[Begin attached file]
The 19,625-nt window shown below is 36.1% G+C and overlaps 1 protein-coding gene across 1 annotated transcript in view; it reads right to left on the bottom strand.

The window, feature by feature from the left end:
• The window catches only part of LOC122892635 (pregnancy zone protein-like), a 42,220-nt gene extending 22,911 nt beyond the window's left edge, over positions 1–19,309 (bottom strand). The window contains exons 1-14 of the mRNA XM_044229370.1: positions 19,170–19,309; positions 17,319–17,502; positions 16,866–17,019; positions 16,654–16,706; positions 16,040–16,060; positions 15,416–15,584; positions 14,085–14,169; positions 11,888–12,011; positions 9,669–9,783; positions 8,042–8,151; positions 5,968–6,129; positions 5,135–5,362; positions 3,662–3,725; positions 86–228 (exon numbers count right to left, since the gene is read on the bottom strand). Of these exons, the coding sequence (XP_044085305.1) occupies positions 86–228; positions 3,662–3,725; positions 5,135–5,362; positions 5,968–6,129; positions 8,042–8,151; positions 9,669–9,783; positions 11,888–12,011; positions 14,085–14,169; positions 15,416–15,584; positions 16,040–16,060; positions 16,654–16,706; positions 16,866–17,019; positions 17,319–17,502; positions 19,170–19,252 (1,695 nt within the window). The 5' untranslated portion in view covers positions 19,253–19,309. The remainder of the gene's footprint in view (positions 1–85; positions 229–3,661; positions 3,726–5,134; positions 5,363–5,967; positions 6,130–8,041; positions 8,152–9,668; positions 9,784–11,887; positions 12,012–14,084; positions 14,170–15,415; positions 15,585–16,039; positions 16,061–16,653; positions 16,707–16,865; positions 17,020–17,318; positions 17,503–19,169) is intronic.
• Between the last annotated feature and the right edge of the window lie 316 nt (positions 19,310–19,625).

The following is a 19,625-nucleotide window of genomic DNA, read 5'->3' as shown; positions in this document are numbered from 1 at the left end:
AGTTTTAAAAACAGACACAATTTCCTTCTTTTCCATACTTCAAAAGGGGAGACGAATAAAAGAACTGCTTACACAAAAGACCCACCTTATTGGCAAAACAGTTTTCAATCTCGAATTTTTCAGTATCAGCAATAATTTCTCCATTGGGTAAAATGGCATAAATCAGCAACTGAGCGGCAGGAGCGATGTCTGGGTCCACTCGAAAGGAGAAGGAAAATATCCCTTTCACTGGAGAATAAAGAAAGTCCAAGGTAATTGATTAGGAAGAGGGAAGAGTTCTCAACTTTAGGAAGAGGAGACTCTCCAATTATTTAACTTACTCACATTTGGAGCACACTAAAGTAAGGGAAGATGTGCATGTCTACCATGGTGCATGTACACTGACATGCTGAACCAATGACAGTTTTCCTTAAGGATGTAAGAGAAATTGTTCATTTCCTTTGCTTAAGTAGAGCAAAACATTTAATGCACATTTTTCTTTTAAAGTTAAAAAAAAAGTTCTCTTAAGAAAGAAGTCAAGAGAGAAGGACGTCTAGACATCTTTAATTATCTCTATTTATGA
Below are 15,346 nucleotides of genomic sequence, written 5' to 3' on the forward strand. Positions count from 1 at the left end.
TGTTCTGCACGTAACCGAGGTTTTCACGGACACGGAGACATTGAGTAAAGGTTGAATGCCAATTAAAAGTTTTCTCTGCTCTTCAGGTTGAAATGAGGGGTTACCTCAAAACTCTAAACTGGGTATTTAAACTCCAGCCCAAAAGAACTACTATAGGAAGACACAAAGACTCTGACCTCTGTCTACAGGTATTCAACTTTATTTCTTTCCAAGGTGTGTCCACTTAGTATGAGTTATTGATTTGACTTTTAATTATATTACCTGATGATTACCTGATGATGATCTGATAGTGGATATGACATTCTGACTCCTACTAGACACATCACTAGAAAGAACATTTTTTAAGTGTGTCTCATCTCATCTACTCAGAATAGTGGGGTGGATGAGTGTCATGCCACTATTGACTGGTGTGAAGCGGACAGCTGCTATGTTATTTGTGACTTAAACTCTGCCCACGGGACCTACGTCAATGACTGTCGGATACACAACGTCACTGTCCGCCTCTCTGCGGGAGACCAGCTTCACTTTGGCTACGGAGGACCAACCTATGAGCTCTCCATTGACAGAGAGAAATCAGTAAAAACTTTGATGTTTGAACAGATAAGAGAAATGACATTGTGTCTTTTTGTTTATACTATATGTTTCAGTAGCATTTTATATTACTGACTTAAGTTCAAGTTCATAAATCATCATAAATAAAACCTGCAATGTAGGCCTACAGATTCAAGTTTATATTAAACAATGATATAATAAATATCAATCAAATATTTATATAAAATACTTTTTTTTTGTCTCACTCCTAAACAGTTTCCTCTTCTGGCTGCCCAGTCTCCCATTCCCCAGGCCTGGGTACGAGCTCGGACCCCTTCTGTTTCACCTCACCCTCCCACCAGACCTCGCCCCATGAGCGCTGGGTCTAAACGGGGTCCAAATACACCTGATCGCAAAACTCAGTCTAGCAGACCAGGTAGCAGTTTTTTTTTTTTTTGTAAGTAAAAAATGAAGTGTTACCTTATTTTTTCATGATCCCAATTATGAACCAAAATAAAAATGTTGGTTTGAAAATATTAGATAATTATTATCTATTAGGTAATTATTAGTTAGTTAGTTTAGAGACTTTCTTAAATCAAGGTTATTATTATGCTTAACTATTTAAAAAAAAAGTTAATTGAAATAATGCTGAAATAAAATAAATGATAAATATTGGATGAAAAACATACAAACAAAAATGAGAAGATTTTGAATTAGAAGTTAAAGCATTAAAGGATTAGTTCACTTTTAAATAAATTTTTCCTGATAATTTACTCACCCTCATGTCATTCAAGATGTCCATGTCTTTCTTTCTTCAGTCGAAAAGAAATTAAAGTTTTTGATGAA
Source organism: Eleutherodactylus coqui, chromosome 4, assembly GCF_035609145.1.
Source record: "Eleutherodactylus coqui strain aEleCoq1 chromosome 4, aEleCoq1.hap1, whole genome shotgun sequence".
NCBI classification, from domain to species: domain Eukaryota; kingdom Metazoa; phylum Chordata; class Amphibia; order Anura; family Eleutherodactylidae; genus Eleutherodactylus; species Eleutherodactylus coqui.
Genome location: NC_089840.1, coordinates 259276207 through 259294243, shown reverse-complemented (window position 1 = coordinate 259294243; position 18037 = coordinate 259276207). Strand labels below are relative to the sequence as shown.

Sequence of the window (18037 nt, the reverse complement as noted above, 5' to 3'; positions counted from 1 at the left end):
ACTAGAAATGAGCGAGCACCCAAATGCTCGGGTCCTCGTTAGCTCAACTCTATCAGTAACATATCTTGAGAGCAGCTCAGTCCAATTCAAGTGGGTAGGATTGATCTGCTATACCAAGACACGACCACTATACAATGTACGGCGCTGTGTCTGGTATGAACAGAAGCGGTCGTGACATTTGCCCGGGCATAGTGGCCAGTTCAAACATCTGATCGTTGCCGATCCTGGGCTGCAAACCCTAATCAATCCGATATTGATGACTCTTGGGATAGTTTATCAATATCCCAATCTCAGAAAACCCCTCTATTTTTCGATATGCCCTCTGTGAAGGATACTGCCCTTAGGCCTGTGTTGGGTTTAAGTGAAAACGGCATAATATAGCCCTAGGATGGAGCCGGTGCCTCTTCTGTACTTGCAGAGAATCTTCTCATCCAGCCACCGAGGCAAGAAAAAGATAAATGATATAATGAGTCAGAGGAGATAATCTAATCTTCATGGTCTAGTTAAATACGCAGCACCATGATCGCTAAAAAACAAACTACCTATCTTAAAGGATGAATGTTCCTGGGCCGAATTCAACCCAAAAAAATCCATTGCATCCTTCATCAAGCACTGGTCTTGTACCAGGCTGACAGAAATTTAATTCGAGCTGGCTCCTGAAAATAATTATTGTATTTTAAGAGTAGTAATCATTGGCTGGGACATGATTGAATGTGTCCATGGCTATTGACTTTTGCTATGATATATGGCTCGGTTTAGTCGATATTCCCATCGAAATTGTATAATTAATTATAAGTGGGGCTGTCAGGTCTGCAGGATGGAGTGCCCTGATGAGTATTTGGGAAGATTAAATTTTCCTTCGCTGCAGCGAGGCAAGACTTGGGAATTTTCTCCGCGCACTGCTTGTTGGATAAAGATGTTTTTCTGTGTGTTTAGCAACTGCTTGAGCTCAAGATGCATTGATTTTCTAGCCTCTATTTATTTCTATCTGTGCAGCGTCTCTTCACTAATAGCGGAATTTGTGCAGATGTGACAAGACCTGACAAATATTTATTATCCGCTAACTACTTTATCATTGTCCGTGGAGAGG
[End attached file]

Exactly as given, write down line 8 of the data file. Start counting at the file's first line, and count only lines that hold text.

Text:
TGTTCTGCACGTAACCGAGGTTTTCACGGACACGGAGACATTGAGTAAAGGTTGAATGCCAATTAAAAGTTTTCTCTGCTCTTCAGGTTGAAATGAGGGGTTACCTCAAAACTCTAAACTGGGTATTTAAACTCCAGCCCAAAAGAACTACTATAGGAAGACACAAAGACTCTGACCTCTGTCTACAGGTATTCAACTTTATTTCTTTCCAAGGTGTGTCCACTTAGTATGAGTTATTGATTTGACTTTTAATTATATTACCTGATGATTACCTGATGATGATCTGATAGTGGATATGACATTCTGACTCCTACTAGACACATCACTAGAAAGAACATTTTTTAAGTGTGTCTCATCTCATCTACTCAGAATAGTGGGGTGGATGAGTGTCATGCCACTATTGACTGGTGTGAAGCGGACAGCTGCTATGTTATTTGTGACTTAAACTCTGCCCACGGGACCTACGTCAATGACTGTCGGATACACAACGTCACTGTCCGCCTCTCTGCGGGAGACCAGCTTCACTTTGGCTACGGAGGACCAACCTATGAGCTCTCCATTGACAGAGAGAAATCAGTAAAAACTTTGATGTTTGAACAGATAAGAGAAATGACATTGTGTCTTTTTGTTTATACTATATGTTTCAGTAGCATTTTATATTACTGACTTAAGTTCAAGTTCATAAATCATCATAAATAAAACCTGCAATGTAGGCCTACAGATTCAAGTTTATATTAAACAATGATATAATAAATATCAATCAAATATTTATATAAAATACTTTTTTTTTGTCTCACTCCTAAACAGTTTCCTCTTCTGGCTGCCCAGTCTCCCATTCCCCAGGCCTGGGTACGAGCTCGGACCCCTTCTGTTTCACCTCACCCTCCCACCAGACCTCGCCCCATGAGCGCTGGGTCTAAACGGGGTCCAAATACACCTGATCGCAAAACTCAGTCTAGCAGACCAGGTAGCAGTTTTTTTTTTTTTTGTAAGTAAAAAATGAAGTGTTACCTTATTTTTTCATGATCCCAATTATGAACCAAAATAAAAATGTTGGTTTGAAAATATTAGATAATTATTATCTATTAGGTAATTATTAGTTAGTTAGTTTAGAGACTTTCTTAAATCAAGGTTATTATTATGCTTAACTATTTAAAAAAAAAGTTAATTGAAATAATGCTGAAATAAAATAAATGATAAATATTGGATGAAAAACATACAAACAAAAATGAGAAGATTTTGAATTAGAAGTTAAAGCATTAAAGGATTAGTTCACTTTTAAATAAATTTTTCCTGATAATTTACTCACCCTCATGTCATTCAAGATGTCCATGTCTTTCTTTCTTCAGTCGAAAAGAAATTAAAGTTTTTGATGAA